“We were supposed to get 160 megawatts of electricity in phases and 80 million cubic feet of gas a day. We got only 14 megawatts and no gas supply whatsoever as of today,” KEPZ Managing Director Mohammad Hasan Nasir told this correspondent.
About 84MW electricity from a 100MW power plant built for the KEPZ is being supplied to others. There were no telephone connections and fresh water supply, the MD said.
The authorities concerned cut off electricity supply in 2012, forcing the KEPZ to run its factories on diesel generators. The supply was restored after more than a year following an order from the Supreme Court.
“If you don't provide us with the basic utility services and create obstacles to developing the land, you can't accuse us of having failed. Rather, we started production two years into the ground-breaking and we are setting up factories against all odds.”
On the land being taken back, Nasir said the government could do it by force but it would be unethical and illegal. “It will seriously affect foreign investor confidence,” he said, adding the KEPZ authorities would go to court and, if necessary, to an international tribunal for justice.
“Now our main concern is not development and investment but legal battles to protect the KEPZ land from being taken over,” said the MD, who and some other officials and employees of KEPZ are facing over a dozen cases, including two attempted murder cases.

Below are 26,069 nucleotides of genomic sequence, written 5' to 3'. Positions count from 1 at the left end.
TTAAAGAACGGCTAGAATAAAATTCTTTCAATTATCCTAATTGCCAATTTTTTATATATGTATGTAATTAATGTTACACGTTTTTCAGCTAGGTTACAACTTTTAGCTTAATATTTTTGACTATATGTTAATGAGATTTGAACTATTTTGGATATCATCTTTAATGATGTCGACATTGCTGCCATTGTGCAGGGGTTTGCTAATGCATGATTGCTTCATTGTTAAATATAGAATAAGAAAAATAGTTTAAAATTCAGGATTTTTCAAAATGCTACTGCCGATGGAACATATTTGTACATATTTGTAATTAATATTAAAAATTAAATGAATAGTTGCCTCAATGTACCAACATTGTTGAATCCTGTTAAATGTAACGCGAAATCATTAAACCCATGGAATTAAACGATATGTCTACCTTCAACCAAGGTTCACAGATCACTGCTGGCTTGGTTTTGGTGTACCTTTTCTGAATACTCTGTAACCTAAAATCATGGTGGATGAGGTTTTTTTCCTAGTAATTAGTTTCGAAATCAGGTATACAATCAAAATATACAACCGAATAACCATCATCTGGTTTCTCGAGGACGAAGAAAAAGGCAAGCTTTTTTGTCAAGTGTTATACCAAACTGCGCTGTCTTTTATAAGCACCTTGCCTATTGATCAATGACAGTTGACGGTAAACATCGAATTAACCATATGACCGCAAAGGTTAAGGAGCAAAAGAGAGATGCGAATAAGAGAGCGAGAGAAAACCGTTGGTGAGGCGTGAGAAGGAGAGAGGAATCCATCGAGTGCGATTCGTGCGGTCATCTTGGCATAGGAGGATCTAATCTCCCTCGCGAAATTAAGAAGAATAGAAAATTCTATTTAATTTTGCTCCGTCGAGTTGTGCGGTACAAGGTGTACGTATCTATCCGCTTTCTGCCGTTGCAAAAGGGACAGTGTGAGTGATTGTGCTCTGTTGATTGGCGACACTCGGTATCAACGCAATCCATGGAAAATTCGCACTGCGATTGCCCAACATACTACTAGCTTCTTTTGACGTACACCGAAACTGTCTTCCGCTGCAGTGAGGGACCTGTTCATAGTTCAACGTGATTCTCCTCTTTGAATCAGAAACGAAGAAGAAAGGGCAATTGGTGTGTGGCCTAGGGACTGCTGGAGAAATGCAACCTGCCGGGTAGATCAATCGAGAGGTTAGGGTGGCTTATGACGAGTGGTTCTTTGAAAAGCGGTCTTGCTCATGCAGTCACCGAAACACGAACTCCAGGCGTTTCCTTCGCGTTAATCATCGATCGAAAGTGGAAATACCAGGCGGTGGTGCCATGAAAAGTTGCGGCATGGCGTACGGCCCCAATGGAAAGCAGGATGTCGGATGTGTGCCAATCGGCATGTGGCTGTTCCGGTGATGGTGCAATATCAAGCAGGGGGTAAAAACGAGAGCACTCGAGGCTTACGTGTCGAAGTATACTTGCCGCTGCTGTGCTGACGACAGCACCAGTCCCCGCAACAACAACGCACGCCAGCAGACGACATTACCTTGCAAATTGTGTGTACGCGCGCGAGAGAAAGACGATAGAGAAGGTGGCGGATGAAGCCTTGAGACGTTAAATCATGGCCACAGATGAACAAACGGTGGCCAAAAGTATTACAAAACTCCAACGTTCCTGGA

Many in Chittagong believe some local ruling AL leaders and businessmen were behind the troubles the KEPZ was facing. The land has become very lucrative after development. There is also an indirect pressure on the KEPZ to let go of a part of the land, they added.
The Local Government Engineering Department (LGED) is another agency to cause the KEPZ trouble. It gave fund to Boirag union parishad to illegally develop an earthen road inside the zone last year.
As police took no action, the KEPZ authorities went to the court. The Chittagong DC visited the spot asking both sides to keep the road as it was. But nothing could stop developing the road.
Despite all these difficulties, the Korean company has developed a substantial area by turning the barren hillocks into a productive industrial area spending $250 million. It constructed 21km of roads, housing for investors and officials, 17 lakes and planted 1.6 million trees.
YoungOne set up seven shoe and garment factories creating jobs for 6,000 locals. Four more factories would start operations by December.
Once fully operational, the KEPZ would employ 3.5 lakh people.
It has plans to set up a school, a residential university, a business development park and an IT park and a hospital but land-related complications are delaying those.
YoungOne, which started working in Bangladesh in 1980, has industries in Dhaka and Chittagong EPZs with 60,000 workers. It has operations in 12 other countries.
During the ground-breaking, Hasina hoped that YoungOne would be able to showcase KEPZ as a model for private sector industrial development in Bangladesh. The KEPZ officials said it would be possible only if they got support from the government.